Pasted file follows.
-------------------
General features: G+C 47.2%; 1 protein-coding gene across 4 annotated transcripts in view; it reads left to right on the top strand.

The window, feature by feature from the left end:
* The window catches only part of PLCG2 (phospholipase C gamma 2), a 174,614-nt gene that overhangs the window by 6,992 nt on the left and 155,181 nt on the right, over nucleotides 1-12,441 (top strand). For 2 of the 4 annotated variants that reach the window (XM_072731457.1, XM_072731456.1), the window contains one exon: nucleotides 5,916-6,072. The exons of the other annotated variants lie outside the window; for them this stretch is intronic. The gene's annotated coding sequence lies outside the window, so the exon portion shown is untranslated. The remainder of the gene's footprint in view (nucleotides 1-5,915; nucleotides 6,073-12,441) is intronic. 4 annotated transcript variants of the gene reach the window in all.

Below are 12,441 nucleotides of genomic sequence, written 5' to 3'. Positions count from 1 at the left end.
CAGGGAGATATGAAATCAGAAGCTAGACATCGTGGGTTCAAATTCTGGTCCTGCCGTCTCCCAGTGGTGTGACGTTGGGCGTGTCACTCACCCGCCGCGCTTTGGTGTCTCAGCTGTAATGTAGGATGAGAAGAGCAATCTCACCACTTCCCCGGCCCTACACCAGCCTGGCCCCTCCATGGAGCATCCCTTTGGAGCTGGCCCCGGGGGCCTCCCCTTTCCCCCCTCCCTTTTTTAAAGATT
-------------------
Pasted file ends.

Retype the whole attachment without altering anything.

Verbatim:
General features: G+C 47.2%; 1 protein-coding gene across 4 annotated transcripts in view; it reads left to right on the top strand.

The window, feature by feature from the left end:
* The window catches only part of PLCG2 (phospholipase C gamma 2), a 174,614-nt gene that overhangs the window by 6,992 nt on the left and 155,181 nt on the right, over nucleotides 1-12,441 (top strand). For 2 of the 4 annotated variants that reach the window (XM_072731457.1, XM_072731456.1), the window contains one exon: nucleotides 5,916-6,072. The exons of the other annotated variants lie outside the window; for them this stretch is intronic. The gene's annotated coding sequence lies outside the window, so the exon portion shown is untranslated. The remainder of the gene's footprint in view (nucleotides 1-5,915; nucleotides 6,073-12,441) is intronic. 4 annotated transcript variants of the gene reach the window in all.

Below are 12,441 nucleotides of genomic sequence, written 5' to 3'. Positions count from 1 at the left end.
CAGGGAGATATGAAATCAGAAGCTAGACATCGTGGGTTCAAATTCTGGTCCTGCCGTCTCCCAGTGGTGTGACGTTGGGCGTGTCACTCACCCGCCGCGCTTTGGTGTCTCAGCTGTAATGTAGGATGAGAAGAGCAATCTCACCACTTCCCCGGCCCTACACCAGCCTGGCCCCTCCATGGAGCATCCCTTTGGAGCTGGCCCCGGGGGCCTCCCCTTTCCCCCCTCCCTTTTTTAAAGATT